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Why Christians should back the Bill

06 February 2008

The new embryology Bill enshrines vital moral distinctions, argues Richard Harries

Should it be allowed? Dr Miodrag Stojkovic of the Centre for Life at Newcastle University, conducting stem-cell research PA

Should it be allowed? Dr Miodrag Stojkovic of the Centre for Life at Newcastle University, conducting stem-cell research PA

This week, the Human Fertility and Embryology Bill finished its passage in the Lords, and now it passes to the Commons (News, 25 January). From some of the headlines, it might be thought that Christians are opposed to it, or at least unenthusiastic. I believe it deserves our wholehearted support.

Louise Brown is now about 30. After this first child conceived using in vitro fertilisation was born, the Government set up a commission, chaired by Mary, now Baroness, Warnock, to regulate this whole area. Its recommendation was that the early embryo should be accorded a degree of respect, and given a legal protection that reflects this.

It is this fundamental principle that underlies all the law on the subject. In short, the early embryo does not have the rights of an adult or baby. On the other hand, as a potential child, it is not just tissue.

The 1990 legislation that enshrined this position has proved remarkably robust. It was supplemented by the 2001-02 regulations, which allow research using embryos not just for the purposes of improving fertility, but for serious diseases as well. These pieces of legislation have enabled the Human Fertilisation and Embryo Authority (HFEA) to regulate all the fertility clinics in the country, both private and NHS, as well as all research involving embryos.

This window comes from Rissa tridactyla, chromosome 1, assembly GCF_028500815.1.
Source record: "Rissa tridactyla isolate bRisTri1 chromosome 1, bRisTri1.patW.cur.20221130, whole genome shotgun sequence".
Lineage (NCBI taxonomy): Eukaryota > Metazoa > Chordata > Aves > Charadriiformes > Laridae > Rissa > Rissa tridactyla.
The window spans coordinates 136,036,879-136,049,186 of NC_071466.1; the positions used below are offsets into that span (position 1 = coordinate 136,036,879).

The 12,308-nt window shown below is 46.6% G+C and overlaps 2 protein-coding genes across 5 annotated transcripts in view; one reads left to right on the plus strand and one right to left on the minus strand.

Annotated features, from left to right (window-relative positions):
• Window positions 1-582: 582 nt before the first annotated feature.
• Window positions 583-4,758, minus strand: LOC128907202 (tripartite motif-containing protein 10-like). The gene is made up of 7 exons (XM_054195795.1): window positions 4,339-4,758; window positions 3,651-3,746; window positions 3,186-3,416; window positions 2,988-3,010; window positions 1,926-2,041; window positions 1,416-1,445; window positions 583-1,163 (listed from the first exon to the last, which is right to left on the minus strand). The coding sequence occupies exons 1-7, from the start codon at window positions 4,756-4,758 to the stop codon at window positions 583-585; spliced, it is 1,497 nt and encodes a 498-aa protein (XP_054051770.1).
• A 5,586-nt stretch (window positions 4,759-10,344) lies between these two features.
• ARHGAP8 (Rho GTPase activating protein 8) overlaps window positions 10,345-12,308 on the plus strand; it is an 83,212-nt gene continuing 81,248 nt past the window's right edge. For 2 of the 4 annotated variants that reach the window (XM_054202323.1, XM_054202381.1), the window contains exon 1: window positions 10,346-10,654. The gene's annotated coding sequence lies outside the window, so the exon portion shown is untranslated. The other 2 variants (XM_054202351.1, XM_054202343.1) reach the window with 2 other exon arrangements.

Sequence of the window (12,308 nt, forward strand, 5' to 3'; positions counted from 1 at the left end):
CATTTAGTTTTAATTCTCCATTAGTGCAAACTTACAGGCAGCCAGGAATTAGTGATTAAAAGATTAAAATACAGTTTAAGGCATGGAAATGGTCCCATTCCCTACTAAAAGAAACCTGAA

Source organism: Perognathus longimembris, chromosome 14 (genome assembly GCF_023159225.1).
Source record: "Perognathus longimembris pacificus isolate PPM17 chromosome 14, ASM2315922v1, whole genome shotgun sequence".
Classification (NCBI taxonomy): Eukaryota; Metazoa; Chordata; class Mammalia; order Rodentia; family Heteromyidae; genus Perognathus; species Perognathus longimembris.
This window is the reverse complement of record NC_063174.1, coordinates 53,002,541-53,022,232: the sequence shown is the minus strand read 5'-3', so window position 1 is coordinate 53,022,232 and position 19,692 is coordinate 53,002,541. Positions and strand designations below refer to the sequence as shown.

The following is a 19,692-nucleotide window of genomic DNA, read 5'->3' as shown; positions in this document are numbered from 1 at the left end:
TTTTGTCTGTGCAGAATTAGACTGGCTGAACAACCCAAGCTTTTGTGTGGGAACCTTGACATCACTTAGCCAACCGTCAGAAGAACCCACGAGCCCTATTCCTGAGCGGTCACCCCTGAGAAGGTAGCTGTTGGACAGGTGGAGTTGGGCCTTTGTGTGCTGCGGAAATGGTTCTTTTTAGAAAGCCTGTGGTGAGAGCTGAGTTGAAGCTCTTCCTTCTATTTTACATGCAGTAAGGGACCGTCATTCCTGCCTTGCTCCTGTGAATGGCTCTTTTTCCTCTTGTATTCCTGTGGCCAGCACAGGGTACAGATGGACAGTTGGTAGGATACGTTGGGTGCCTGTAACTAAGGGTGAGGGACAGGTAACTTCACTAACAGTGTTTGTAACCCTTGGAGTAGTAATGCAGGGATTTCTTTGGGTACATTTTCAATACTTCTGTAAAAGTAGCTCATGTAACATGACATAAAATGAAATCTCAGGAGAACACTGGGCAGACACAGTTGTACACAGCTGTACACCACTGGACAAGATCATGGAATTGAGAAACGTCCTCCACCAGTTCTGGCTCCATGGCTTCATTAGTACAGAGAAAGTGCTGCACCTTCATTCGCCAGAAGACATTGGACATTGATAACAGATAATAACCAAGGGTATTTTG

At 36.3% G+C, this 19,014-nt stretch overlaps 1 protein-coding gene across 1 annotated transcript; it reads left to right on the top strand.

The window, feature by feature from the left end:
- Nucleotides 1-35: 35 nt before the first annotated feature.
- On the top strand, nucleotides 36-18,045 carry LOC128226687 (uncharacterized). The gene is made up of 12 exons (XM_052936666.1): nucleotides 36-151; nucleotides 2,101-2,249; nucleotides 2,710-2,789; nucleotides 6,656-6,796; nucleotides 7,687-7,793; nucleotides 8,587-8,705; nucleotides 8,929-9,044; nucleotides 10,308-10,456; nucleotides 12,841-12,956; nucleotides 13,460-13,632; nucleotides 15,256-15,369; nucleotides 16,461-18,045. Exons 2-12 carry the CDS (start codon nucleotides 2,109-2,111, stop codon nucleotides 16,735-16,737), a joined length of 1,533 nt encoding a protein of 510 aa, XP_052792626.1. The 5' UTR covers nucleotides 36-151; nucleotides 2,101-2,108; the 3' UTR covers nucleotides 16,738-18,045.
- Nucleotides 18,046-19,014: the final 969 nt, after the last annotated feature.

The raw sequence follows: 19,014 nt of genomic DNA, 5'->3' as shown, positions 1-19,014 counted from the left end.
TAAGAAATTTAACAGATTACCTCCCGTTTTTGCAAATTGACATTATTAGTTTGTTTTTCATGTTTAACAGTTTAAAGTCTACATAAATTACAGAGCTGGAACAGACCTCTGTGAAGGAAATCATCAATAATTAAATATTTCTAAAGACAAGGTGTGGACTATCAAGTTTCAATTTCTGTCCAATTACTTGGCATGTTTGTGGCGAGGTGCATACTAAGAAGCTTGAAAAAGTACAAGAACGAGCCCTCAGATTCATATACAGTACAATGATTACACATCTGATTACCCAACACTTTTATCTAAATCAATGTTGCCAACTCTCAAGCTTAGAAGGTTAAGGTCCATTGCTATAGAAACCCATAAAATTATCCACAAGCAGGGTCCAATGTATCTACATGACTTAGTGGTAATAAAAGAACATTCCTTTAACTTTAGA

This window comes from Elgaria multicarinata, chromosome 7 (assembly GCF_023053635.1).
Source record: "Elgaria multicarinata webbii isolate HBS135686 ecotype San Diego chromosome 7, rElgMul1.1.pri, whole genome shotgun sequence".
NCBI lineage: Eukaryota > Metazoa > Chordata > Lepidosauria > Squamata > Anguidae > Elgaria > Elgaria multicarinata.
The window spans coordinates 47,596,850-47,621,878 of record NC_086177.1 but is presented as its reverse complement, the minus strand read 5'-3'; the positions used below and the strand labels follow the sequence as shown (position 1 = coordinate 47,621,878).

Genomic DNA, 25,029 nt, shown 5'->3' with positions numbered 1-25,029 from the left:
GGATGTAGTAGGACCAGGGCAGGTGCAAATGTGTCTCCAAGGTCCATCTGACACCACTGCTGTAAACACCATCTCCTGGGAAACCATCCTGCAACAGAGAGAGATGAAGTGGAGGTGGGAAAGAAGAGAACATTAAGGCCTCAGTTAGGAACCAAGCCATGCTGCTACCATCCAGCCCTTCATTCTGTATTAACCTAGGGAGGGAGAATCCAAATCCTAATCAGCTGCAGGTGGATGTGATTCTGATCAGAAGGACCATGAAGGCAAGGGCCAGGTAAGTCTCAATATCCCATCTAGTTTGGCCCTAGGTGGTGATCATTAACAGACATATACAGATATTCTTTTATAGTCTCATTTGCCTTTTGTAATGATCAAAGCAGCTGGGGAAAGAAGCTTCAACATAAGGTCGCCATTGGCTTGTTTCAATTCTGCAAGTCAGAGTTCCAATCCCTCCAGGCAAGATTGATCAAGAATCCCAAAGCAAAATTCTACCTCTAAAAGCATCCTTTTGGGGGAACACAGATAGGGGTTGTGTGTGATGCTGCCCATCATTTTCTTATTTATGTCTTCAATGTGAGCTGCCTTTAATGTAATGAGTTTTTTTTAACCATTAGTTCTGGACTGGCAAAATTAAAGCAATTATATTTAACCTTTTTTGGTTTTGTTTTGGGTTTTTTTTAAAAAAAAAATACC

Nevertheless, since then, there have been some significant scientific advances, and changes in social mores — for example, the advent of civil partnerships. The Act needed to be updated, and, after a great deal of consultation and pre-legislative scrutiny, it began its passage through Parliament in the Lords, where it has been vigorously debated over many days.

The Roman Catholic position, which is shared by many Evangelicals and some Anglicans, is that “Human life must be respected and protected absolutely from the moment of conception.” The implications of this view must be fully faced.

It means ruling out IVF altogether; for this treatment involves taking a number of eggs from the woman, fertilising them, and implanting in the womb the two that are most likely to flourish. Those that are not frozen for further use (either because the first treatment failed, or to produce siblings) are destroyed.

The implication of the RC view is very serious for the large number of women who now need fertility treatment. People are marrying later and having children later, when chances of conceiving are less, and there is an increase in conditions such as obesity, which again diminish the chances of fertility.

There is another implication of the Roman Catholic position. It rules out using pre-implantation genetic diagnosis (PGD). This involves taking some cells from the dividing embryo and testing them for certain inherited diseases. It means that a healthy rather than diseased embryo can be implanted in the womb.

It enables children to be born without crippling, death-dealing diseases such as cystic fibrosis. Do we really want pregnant mothers either to seek an abortion later, or to bear a child who is subject to great suffering when they have a real choice to bring into being a healthy one?